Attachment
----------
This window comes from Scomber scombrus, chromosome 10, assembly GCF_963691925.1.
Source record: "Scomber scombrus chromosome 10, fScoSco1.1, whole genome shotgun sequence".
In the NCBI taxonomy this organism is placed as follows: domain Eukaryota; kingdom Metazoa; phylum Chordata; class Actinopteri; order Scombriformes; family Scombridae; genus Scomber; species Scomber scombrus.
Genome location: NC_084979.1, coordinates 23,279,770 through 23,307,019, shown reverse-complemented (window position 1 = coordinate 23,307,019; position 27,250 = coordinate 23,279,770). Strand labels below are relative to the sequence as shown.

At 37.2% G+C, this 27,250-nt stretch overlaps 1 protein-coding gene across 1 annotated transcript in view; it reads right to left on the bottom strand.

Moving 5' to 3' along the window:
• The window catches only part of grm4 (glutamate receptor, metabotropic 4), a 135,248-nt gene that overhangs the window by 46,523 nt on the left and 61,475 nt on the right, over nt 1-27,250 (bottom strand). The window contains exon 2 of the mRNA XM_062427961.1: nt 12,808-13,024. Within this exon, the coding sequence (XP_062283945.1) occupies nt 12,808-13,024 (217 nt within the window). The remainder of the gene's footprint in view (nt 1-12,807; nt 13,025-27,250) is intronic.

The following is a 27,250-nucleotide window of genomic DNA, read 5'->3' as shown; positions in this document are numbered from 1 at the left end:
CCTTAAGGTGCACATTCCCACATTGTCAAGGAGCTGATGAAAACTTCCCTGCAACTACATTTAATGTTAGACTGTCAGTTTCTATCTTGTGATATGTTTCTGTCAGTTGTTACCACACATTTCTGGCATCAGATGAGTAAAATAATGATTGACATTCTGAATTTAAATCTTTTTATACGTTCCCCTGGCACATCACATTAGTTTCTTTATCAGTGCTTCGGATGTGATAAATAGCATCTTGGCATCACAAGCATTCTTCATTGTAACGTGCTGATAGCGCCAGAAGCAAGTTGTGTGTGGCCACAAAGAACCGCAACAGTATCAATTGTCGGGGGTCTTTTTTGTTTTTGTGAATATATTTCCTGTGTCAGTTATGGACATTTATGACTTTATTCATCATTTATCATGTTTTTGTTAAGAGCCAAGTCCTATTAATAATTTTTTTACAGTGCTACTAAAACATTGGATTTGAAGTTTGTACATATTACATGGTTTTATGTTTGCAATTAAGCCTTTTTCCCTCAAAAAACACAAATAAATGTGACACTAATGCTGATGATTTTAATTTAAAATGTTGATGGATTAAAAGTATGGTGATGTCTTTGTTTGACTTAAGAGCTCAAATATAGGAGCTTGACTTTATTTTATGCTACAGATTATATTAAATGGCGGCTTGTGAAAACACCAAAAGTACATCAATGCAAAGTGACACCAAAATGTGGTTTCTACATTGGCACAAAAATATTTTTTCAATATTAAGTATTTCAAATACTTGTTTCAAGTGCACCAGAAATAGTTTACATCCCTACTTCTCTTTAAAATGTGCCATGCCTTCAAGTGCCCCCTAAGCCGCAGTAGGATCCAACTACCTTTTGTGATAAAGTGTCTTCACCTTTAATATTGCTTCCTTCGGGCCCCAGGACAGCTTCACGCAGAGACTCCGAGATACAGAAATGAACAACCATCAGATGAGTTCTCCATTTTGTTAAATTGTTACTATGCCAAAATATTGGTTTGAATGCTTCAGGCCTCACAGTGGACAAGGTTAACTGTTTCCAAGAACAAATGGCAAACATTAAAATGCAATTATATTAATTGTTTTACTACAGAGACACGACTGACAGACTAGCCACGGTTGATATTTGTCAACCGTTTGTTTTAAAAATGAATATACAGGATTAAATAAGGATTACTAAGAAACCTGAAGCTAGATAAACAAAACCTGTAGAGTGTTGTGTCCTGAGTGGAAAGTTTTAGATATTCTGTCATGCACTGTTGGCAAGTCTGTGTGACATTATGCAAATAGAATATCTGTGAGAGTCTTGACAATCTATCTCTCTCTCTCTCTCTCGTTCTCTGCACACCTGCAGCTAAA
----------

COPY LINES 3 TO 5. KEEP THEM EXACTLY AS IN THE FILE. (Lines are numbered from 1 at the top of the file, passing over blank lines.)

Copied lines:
In the NCBI taxonomy this organism is placed as follows: domain Eukaryota; kingdom Metazoa; phylum Chordata; class Actinopteri; order Scombriformes; family Scombridae; genus Scomber; species Scomber scombrus.
Genome location: NC_084979.1, coordinates 23,279,770 through 23,307,019, shown reverse-complemented (window position 1 = coordinate 23,307,019; position 27,250 = coordinate 23,279,770). Strand labels below are relative to the sequence as shown.

At 37.2% G+C, this 27,250-nt stretch overlaps 1 protein-coding gene across 1 annotated transcript in view; it reads right to left on the bottom strand.